The petitioners argue that the proposed order of transfer is reviewable in mandamus or prohibition proceedings, citing the following cases in which the question of transferability under § 1404(a) was ruled upon: Foster-Milburn Co. v. Knight, 2 Cir., 181 F.2d 949; Ford Motor Co. v. Ryan, 2 Cir., 182 F.2d 329; Atlantic Coast Line R. Co. v. Davis, 5 Cir., 185 F.2d 766; Shapiro v. Bonanza Hotel Co., Inc., 9 Cir., 185 F.2d 777; Nicol v. Koscinski, 6 Cir., 188 F.2d 537; Wiren v. Laws, 90 U.S.App.D.C. 105, 194 F.2d 873. We note that in only one of the cases cited was the transferability of a case from one district to another in the same Circuit involved, namely Shapiro v. Bonanza Hotel Co., Inc., 9 Cir., 185 F.2d 777.
This Court has consistently held that § 1651(a) of Title 28 U.S.C.A. may not be availed of as a means for invoking the review of nonappealable interlocutory orders which do not impair the actual or potential jurisdiction of this Court. In Hydraulic Press Mfg. Co. v. Moore, 8 Cir., 185 F.2d 800, 802-803, this Court said:
"Since this Court has potential appellate jurisdiction of all cases pending in the District Courts of the Circuit, it may, in the exercise of a sound judicial discretion, issue writs of mandamus or of prohibition in aid of that jurisdiction and to prevent it from being impaired or defeated by unauthorized action of a District Court. Henderson Tire & Rubber Co. v. Reeves, 8 Cir., 14 F.2d 903, 905; McClellan v. Carland, 217 U.S. 268, 280, 30 S. Ct. 501, 54 L. Ed. 762; Roche v. Evaporated Milk Association, 319 U.S. 21, 25, 63 S. Ct. 938, 87 L. Ed. 1185.
"Congress has, however, provided the conditions of appellate review of decisions of the District Courts, and this Court cannot properly issue a writ the only effect of which would be to evade those conditions and `thwart the Congressional policy against piecemeal appeals * * *.' Roche v. Evaporated Milk Association, supra, pages 30-31 of 319 U.S., at page 944, of 63 S. Ct. ; United States Alkali Export Ass'n, Inc. v. United States, 325 U.S. 196, 203, 65 S. Ct. 1120, 89 L. Ed. 1554.
"The inconvenience to which the petitioner may be subjected in having to undergo a trial in advance of securing a determination by this Court of the question of jurisdiction furnishes no justification for the issuance of the writs which the petitioner seeks. Roche v. Evaporated Milk Association, supra, pages 30-31 of 319 U.S., at pages 943, 944, of 63 S. Ct. ; United States Alkali Export Ass'n, Inc. v. United States, supra, pages 202-203 of 325 U.S., at pages 1124-1125 of 65 S. Ct. `Mandamus, prohibition and injunction against judges are drastic and extraordinary remedies. * * * As extraordinary remedies, they are reserved for really extraordinary causes.' Ex parte Fahey, 332 U.S. 258, 259, 260, 67 S. Ct. 1558, 1559, 91 L. Ed. 2041; Ex parte Collett, 337 U.S. 55, 72, 69 S. Ct. 944, 959, 93 L. Ed. 1207."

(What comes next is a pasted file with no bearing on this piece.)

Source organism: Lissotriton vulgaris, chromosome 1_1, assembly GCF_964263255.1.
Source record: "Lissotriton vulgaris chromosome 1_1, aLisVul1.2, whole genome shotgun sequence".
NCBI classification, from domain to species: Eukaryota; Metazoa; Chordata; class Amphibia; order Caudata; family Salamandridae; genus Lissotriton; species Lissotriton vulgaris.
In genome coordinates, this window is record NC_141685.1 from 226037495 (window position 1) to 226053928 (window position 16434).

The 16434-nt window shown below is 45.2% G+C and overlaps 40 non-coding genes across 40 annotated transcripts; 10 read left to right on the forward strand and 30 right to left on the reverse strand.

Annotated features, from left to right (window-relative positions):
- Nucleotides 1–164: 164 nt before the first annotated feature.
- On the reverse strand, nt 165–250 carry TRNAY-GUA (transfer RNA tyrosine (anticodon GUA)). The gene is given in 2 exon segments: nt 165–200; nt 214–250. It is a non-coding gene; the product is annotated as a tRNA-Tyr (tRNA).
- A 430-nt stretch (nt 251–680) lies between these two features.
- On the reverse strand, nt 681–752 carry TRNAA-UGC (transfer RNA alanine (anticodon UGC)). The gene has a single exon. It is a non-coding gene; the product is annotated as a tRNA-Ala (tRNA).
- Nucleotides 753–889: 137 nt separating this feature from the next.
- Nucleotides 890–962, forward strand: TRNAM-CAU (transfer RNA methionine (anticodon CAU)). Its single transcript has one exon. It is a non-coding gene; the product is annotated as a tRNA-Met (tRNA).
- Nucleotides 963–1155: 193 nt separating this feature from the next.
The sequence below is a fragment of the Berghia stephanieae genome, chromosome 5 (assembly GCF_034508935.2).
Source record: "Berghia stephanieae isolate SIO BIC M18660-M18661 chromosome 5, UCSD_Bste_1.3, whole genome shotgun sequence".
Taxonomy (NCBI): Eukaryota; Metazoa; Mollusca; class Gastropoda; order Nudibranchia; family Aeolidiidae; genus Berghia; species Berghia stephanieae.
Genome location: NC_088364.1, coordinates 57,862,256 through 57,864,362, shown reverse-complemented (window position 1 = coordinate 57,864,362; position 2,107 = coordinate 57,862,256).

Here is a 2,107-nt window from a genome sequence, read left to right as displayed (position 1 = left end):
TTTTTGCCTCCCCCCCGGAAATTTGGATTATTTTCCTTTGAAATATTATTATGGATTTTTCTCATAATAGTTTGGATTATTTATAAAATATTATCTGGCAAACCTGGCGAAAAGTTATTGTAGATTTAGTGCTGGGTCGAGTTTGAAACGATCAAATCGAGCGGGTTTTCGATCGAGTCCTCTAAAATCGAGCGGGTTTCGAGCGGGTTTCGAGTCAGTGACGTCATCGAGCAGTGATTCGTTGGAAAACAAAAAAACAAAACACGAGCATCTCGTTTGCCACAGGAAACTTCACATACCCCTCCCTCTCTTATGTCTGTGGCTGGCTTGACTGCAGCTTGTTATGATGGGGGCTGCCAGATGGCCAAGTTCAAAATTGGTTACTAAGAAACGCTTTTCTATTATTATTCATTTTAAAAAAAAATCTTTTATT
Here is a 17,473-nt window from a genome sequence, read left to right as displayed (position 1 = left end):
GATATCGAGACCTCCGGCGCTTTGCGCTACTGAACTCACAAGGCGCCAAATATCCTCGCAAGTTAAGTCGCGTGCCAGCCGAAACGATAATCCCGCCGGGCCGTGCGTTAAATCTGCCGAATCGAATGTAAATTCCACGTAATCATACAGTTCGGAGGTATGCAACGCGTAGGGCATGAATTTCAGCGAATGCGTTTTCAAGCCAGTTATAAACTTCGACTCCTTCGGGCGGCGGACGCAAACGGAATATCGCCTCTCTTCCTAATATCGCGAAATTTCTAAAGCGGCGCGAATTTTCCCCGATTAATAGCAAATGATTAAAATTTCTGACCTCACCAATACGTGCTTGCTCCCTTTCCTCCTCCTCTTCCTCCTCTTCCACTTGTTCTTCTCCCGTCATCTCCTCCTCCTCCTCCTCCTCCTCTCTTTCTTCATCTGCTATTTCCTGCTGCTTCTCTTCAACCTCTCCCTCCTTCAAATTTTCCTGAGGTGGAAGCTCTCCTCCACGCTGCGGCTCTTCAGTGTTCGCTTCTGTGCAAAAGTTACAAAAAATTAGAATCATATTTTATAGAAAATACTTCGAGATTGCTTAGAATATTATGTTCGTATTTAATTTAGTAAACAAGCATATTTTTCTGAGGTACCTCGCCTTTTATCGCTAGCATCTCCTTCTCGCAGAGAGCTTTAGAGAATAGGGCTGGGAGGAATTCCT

See also: Sound Investment & Realty Co. v. Harper, 8 Cir., 178 F.2d 274; Larsen v. Nordbye, 8 Cir., 181 F.2d 765; Larsen v. Switzer, 8 Cir., 183 F.2d 850; Leimer v. Reeves, 8 Cir., 184 F.2d 441; Petsel v. Riley, 8 Cir., 192 F.2d 954.
It seems obvious that the transfer of the petitioners' action against Clarke to the District of Minnesota cannot in any way impair or defeat the jurisdiction of this Court to review any appealable order or judgment which eventually may be entered in the case. The situation presented is not an extraordinary one, and calls for no extraordinary remedy. It is, to our minds, an ordinary controversy between litigants with respect to a question of venue which, before the ultimate determination of the case, will probably cease to be of any substantial consequence. We think that this Court, at this stage of the litigation, may not be called upon to rule upon the propriety or legality of the proposed transfer.
The petition for a writ is denied.